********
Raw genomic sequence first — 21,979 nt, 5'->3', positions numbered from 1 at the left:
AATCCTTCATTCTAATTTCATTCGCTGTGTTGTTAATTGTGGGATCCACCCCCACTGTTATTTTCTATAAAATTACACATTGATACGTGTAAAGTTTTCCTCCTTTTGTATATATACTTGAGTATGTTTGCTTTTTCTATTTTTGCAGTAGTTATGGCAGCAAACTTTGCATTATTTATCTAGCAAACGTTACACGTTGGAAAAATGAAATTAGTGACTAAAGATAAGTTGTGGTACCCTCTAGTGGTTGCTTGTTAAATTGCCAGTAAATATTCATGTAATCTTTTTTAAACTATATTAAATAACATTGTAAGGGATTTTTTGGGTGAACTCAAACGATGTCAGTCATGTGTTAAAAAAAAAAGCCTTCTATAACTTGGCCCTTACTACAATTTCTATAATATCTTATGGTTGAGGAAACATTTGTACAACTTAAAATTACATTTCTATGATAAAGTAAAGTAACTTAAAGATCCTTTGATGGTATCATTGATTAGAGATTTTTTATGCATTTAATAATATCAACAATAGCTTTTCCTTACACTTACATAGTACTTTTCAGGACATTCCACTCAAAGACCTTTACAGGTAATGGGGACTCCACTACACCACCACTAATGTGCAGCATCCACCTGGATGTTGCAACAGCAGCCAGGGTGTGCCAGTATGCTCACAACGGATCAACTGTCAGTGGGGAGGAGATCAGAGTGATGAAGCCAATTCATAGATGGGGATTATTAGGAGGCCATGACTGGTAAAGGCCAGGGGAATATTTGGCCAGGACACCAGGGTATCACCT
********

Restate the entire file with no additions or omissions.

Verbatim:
Raw genomic sequence first — 21,979 nt, 5'->3', positions numbered from 1 at the left:
AATCCTTCATTCTAATTTCATTCGCTGTGTTGTTAATTGTGGGATCCACCCCCACTGTTATTTTCTATAAAATTACACATTGATACGTGTAAAGTTTTCCTCCTTTTGTATATATACTTGAGTATGTTTGCTTTTTCTATTTTTGCAGTAGTTATGGCAGCAAACTTTGCATTATTTATCTAGCAAACGTTACACGTTGGAAAAATGAAATTAGTGACTAAAGATAAGTTGTGGTACCCTCTAGTGGTTGCTTGTTAAATTGCCAGTAAATATTCATGTAATCTTTTTTAAACTATATTAAATAACATTGTAAGGGATTTTTTGGGTGAACTCAAACGATGTCAGTCATGTGTTAAAAAAAAAAGCCTTCTATAACTTGGCCCTTACTACAATTTCTATAATATCTTATGGTTGAGGAAACATTTGTACAACTTAAAATTACATTTCTATGATAAAGTAAAGTAACTTAAAGATCCTTTGATGGTATCATTGATTAGAGATTTTTTATGCATTTAATAATATCAACAATAGCTTTTCCTTACACTTACATAGTACTTTTCAGGACATTCCACTCAAAGACCTTTACAGGTAATGGGGACTCCACTACACCACCACTAATGTGCAGCATCCACCTGGATGTTGCAACAGCAGCCAGGGTGTGCCAGTATGCTCACAACGGATCAACTGTCAGTGGGGAGGAGATCAGAGTGATGAAGCCAATTCATAGATGGGGATTATTAGGAGGCCATGACTGGTAAAGGCCAGGGGAATATTTGGCCAGGACACCAGGGTATCACCT